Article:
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Browsing: Legal Papers of John Adams, Volume 2

This note contained in document ADMS-05-02-02-0001-0003-0002
7. No statute gave the precise power claimed here. The Act of 6 Dec. 1693, c. 6, §5, 1 A&R 137 provided that “any gates, rayles or fence upon or across any highway,” might be removed by any person, but by the Act of 4 July 1734, c. 2, §1, 2 A&R 711, any incumbrance upon a highway or street could be demolished at the owner's expense by order of the General Sessions upon complaint made out before them. An Act of 20 June 1760, c. 9, §2, 4 A&R 378, provided for the demolition at the owner's expense of buildings encroaching upon streets newly laid out after the fire of that year, upon order of two justices, but there seems to have been no comparable provision for the 1767 fire. At common law, however, “Any one may justify pulling down, or otherwise destroying a common Nusance,” presumably at his own expense. 3 Bacon, Abridgment 57.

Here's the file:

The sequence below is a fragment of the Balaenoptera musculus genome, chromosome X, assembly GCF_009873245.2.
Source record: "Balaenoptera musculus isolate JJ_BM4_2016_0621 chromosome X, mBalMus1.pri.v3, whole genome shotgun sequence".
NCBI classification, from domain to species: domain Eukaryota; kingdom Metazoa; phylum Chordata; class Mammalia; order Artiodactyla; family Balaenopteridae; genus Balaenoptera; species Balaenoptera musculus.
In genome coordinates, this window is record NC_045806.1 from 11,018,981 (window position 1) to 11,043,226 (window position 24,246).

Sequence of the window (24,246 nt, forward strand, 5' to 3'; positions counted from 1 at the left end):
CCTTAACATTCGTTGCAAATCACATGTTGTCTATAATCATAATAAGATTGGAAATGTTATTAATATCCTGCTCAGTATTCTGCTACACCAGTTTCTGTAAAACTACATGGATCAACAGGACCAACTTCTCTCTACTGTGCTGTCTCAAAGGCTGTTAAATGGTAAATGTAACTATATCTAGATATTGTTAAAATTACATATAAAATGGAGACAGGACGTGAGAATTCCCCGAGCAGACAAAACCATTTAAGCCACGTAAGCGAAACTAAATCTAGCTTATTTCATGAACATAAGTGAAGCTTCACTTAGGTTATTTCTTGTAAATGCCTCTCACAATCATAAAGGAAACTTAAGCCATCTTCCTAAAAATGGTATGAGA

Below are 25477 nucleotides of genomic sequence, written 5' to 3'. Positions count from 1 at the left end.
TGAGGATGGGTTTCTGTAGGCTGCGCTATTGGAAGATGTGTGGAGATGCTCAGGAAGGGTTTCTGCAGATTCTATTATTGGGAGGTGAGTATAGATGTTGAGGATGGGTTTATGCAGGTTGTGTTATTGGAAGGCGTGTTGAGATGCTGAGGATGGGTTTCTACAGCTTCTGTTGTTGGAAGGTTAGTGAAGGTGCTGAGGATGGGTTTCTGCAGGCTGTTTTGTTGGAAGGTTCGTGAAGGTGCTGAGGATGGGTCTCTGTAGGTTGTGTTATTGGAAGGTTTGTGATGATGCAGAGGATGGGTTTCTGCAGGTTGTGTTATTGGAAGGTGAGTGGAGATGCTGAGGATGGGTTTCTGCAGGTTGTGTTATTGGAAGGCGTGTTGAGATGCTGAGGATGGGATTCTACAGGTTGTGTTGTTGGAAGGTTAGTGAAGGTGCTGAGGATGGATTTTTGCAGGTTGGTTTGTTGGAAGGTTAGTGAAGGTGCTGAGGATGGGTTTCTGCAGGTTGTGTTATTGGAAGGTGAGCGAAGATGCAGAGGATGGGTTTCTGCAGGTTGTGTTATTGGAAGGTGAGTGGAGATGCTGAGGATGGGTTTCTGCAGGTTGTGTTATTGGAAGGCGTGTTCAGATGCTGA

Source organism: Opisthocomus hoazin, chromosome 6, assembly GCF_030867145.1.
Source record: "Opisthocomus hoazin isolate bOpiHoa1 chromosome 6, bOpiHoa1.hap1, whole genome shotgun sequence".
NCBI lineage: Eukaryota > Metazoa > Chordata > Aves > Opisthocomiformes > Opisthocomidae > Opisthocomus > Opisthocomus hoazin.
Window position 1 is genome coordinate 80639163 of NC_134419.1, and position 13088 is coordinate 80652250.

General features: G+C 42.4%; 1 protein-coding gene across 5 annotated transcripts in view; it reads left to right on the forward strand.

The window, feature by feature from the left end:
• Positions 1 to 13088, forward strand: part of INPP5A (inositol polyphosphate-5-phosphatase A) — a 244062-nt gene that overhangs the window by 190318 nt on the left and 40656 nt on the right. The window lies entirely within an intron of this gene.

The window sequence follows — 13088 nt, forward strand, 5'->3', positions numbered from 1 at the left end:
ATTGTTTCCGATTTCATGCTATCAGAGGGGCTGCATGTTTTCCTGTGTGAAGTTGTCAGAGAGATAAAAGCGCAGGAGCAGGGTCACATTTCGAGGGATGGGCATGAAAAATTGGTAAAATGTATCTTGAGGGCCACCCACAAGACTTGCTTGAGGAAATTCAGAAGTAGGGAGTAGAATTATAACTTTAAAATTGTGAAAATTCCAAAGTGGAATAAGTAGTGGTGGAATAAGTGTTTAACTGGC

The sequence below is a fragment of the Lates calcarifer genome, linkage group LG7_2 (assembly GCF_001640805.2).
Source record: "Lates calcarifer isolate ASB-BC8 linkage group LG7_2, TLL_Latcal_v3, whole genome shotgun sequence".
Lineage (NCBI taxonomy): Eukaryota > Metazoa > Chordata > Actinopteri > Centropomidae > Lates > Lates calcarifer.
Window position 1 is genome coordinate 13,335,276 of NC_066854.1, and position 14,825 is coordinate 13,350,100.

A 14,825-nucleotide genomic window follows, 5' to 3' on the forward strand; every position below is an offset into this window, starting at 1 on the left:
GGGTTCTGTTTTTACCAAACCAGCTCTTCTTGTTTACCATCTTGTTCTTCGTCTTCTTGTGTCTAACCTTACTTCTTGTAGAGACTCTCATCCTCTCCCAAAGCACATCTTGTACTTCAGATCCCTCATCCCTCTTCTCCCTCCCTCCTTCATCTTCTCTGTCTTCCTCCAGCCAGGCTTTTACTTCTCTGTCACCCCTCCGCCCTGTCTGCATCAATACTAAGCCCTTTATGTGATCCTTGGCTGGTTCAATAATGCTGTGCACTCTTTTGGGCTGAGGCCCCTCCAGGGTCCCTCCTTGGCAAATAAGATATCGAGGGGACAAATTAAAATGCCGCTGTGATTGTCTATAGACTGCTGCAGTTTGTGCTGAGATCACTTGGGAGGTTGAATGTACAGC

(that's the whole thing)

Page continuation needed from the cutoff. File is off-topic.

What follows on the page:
Cite web page as: Founding Families: Digital Editions of the Papers of the Winthrops and the Adamses, ed.C. James Taylor. Boston: Massachusetts Historical Society, 2018.